Exit polls don’t account for racial differences among Latinx voters. Nevertheless, it is unnerving that such a significant percentage of Latinx voters could vote for candidates who aligned with a president hell-bent on rhetoric and policies that criminalize and demonize people from Mexico, Central America, and the Spanish-speaking Caribbean. Because Latinx voters are composed of different nationalities and races, many may distance themselves from the Latinx people they see the Trump administration targeting.
Sociologist Helen Marrow refers to some anti-immigrant sentiments among Latinx voters as “racialized nativism,” whereby Latinx citizens and permanent residents feel they suffer a loss of economic opportunities as a result of undocumented Latinx immigrants. Additionally, religion plays a significant role in shaping a conservative segment of the Latinx electorate, including those opposing birth control, abortion, marriage equality, and the rights of trans people. This social conservatism has and does lead millions of Latinx voters to support conservative candidates, in spite of explicit racism and xenophobia.
Latinx voters are not yet a fully reliable progressive voting demographic. This is and will be a formidable challenge for organizing around progressive candidates — but perhaps not as insurmountable as galvanizing white women to repudiate white supremacy and sexism with their votes.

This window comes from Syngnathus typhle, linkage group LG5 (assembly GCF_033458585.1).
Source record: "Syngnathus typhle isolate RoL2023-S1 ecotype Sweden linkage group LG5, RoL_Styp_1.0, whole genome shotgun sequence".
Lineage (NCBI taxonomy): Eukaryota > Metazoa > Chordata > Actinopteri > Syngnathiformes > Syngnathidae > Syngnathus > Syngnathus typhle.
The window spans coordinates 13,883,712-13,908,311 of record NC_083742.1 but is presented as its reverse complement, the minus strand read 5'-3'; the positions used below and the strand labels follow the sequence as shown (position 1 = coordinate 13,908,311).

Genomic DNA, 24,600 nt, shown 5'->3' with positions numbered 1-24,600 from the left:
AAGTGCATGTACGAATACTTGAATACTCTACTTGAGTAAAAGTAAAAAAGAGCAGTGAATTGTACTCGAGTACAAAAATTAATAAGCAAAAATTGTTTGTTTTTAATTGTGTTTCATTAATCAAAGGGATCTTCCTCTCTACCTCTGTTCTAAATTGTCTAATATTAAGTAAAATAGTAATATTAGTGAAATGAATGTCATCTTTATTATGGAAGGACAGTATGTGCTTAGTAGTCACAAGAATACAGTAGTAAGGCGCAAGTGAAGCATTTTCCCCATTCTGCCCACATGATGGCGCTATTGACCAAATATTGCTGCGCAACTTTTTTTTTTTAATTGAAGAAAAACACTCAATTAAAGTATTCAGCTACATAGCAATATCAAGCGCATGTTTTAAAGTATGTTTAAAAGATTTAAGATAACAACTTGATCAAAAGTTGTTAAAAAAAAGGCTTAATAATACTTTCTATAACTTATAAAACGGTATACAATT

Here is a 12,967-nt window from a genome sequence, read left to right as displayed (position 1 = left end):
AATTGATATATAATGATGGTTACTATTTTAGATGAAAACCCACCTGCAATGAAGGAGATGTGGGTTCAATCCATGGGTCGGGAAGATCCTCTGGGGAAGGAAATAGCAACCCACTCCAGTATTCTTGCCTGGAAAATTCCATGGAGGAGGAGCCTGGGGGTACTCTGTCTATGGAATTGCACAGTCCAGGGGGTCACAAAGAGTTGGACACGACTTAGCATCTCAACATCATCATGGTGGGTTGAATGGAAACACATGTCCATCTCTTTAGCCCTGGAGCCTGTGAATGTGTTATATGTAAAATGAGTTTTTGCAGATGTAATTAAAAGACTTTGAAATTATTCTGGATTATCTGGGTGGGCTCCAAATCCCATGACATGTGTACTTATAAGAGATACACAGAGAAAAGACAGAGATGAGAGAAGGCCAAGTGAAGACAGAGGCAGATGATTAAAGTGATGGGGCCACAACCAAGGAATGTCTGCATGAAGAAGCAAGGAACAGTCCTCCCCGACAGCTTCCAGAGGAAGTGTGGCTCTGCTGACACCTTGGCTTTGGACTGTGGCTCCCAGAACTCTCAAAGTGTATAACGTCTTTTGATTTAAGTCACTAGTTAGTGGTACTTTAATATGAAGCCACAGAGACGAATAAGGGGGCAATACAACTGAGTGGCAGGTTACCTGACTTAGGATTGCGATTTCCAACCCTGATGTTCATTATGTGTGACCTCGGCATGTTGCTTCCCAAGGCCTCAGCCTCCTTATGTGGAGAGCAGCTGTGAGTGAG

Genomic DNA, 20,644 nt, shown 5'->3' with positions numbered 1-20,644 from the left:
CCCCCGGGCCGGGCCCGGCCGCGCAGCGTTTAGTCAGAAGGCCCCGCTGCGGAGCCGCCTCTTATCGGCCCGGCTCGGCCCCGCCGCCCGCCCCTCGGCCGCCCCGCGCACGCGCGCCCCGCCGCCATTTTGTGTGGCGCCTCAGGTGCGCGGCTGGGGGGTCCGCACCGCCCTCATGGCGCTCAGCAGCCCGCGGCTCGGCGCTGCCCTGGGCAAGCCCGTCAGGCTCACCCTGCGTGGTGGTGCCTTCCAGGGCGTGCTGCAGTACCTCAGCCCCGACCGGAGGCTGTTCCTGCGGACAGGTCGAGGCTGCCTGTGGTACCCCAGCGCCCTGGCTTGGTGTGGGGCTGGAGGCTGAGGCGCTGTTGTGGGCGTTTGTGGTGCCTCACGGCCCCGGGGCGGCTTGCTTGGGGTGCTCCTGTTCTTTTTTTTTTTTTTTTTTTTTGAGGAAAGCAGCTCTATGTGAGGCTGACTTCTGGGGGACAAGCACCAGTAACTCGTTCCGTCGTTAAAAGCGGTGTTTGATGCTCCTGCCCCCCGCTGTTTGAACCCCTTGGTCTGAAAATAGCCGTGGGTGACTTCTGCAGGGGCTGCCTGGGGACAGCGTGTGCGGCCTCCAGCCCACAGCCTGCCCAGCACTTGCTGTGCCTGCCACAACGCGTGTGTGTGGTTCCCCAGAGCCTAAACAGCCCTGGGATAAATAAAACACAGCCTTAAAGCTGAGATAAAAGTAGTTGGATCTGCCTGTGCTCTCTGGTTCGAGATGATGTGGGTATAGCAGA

The exit polls from the 2018 midterms don’t give us the whole story. But the snapshot they provide does tell us that black women continue to lead the charge for progressive electoral politics. Despite voter suppression and disenfranchisement and gerrymandering, which are significant barriers for black voter participation, black women flip districts and make formerly “unwinnable” races highly competitive. If you’re not voting like a black woman, you are probably on the wrong side of history.
At this juncture, the building of a broad coalition of voters requires intentional work from progressive white female and Latinx voters, which includes voter education and organizing with these voting blocs in the years between and leading up to elections. Women as a cohesive progressive voting bloc may never be a reality, but progressive white female voters must continue to work in their communities to move more white women to the left.
Treva B. Lindsey is a professor at Ohio State University. Find her on Twitter @divafeminist.